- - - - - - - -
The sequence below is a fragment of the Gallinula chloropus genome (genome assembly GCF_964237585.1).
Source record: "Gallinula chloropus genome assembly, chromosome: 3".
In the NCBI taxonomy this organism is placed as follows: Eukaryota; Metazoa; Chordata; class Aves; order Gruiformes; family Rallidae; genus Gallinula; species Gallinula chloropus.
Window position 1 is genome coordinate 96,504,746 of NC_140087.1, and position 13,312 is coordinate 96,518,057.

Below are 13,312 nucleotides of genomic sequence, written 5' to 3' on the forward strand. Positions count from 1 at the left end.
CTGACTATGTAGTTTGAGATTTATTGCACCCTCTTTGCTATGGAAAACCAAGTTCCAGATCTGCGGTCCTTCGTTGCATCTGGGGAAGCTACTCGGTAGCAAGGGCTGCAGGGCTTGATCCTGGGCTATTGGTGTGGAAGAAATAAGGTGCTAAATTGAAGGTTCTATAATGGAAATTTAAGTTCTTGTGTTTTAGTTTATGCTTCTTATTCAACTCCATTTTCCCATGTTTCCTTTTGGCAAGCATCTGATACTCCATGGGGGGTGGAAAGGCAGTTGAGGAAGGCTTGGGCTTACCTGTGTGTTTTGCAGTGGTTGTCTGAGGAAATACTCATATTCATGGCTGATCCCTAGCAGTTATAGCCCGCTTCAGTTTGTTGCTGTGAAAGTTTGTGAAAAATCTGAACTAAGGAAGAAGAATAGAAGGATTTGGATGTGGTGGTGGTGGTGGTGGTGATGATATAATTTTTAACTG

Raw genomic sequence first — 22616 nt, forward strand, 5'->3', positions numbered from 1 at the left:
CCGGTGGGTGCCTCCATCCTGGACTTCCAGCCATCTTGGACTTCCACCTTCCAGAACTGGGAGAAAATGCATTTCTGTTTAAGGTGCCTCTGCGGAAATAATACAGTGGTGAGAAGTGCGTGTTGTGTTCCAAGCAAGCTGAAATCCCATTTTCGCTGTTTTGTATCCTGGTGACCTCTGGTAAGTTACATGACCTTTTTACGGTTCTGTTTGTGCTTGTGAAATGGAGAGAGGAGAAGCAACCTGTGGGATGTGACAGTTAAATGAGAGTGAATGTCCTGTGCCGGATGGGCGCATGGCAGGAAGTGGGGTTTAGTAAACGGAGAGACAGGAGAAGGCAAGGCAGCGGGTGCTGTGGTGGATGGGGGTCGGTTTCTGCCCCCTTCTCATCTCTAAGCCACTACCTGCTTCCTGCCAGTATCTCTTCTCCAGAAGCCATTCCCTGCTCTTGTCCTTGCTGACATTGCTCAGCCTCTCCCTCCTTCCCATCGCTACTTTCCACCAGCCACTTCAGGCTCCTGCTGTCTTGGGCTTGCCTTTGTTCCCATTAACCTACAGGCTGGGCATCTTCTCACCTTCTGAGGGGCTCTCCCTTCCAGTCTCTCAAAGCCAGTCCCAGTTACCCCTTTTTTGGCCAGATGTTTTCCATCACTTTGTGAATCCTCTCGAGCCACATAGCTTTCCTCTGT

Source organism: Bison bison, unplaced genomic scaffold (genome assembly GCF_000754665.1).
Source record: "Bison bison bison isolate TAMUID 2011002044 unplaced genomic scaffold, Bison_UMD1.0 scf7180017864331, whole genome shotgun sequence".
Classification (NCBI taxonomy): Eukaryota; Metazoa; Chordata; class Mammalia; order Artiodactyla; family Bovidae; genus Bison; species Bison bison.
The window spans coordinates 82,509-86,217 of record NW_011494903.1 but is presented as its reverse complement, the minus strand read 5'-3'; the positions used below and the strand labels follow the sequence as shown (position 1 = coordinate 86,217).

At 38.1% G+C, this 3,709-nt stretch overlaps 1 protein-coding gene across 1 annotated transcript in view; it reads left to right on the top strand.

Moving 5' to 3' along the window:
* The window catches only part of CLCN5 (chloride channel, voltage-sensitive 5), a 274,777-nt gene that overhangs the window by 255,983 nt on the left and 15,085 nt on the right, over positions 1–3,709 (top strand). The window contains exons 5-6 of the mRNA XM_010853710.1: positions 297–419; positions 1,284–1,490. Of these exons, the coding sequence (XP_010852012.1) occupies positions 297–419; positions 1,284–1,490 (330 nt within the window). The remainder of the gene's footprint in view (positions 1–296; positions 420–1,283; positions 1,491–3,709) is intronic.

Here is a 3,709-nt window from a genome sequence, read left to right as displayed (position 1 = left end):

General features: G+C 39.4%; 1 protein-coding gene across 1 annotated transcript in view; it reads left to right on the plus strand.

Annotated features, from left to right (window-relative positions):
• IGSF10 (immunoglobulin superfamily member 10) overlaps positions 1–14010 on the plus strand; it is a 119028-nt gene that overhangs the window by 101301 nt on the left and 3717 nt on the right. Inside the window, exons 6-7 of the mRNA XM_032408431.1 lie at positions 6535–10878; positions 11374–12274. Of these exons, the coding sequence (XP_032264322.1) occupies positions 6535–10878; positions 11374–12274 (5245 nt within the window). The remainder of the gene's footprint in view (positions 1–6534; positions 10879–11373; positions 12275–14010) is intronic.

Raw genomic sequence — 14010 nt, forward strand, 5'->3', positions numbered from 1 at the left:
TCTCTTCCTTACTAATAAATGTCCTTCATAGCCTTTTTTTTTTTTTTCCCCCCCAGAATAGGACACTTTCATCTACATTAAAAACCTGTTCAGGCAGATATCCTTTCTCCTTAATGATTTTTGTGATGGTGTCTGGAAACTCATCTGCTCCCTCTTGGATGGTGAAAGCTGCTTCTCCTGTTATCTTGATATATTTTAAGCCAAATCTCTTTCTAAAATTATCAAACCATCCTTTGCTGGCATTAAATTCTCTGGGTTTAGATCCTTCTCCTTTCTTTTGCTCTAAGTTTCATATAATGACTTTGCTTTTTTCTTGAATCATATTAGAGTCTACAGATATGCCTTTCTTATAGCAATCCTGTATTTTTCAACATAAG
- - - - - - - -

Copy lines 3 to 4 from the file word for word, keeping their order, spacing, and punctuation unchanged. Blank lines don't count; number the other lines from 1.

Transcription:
In the NCBI taxonomy this organism is placed as follows: Eukaryota; Metazoa; Chordata; class Aves; order Gruiformes; family Rallidae; genus Gallinula; species Gallinula chloropus.
Window position 1 is genome coordinate 96,504,746 of NC_140087.1, and position 13,312 is coordinate 96,518,057.